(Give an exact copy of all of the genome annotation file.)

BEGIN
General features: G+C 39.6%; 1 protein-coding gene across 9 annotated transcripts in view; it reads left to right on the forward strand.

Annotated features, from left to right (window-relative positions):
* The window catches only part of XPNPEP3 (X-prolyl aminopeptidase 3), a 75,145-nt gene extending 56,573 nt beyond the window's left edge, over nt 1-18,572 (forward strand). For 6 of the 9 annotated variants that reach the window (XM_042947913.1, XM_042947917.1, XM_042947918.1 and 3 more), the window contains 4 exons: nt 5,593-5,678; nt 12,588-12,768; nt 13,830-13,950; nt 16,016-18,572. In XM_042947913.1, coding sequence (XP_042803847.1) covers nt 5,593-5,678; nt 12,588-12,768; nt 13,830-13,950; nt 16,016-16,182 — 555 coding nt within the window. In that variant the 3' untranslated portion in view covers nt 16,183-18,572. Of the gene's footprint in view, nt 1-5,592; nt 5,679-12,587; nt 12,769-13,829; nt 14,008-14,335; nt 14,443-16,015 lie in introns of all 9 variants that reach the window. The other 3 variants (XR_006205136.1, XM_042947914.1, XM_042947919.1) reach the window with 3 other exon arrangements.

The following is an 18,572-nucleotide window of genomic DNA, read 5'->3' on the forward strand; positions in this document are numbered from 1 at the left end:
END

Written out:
General features: G+C 39.6%; 1 protein-coding gene across 9 annotated transcripts in view; it reads left to right on the forward strand.

Annotated features, from left to right (window-relative positions):
* The window catches only part of XPNPEP3 (X-prolyl aminopeptidase 3), a 75,145-nt gene extending 56,573 nt beyond the window's left edge, over nt 1-18,572 (forward strand). For 6 of the 9 annotated variants that reach the window (XM_042947913.1, XM_042947917.1, XM_042947918.1 and 3 more), the window contains 4 exons: nt 5,593-5,678; nt 12,588-12,768; nt 13,830-13,950; nt 16,016-18,572. In XM_042947913.1, coding sequence (XP_042803847.1) covers nt 5,593-5,678; nt 12,588-12,768; nt 13,830-13,950; nt 16,016-16,182 — 555 coding nt within the window. In that variant the 3' untranslated portion in view covers nt 16,183-18,572. Of the gene's footprint in view, nt 1-5,592; nt 5,679-12,587; nt 12,769-13,829; nt 14,008-14,335; nt 14,443-16,015 lie in introns of all 9 variants that reach the window. The other 3 variants (XR_006205136.1, XM_042947914.1, XM_042947919.1) reach the window with 3 other exon arrangements.

The following is an 18,572-nucleotide window of genomic DNA, read 5'->3' on the forward strand; positions in this document are numbered from 1 at the left end: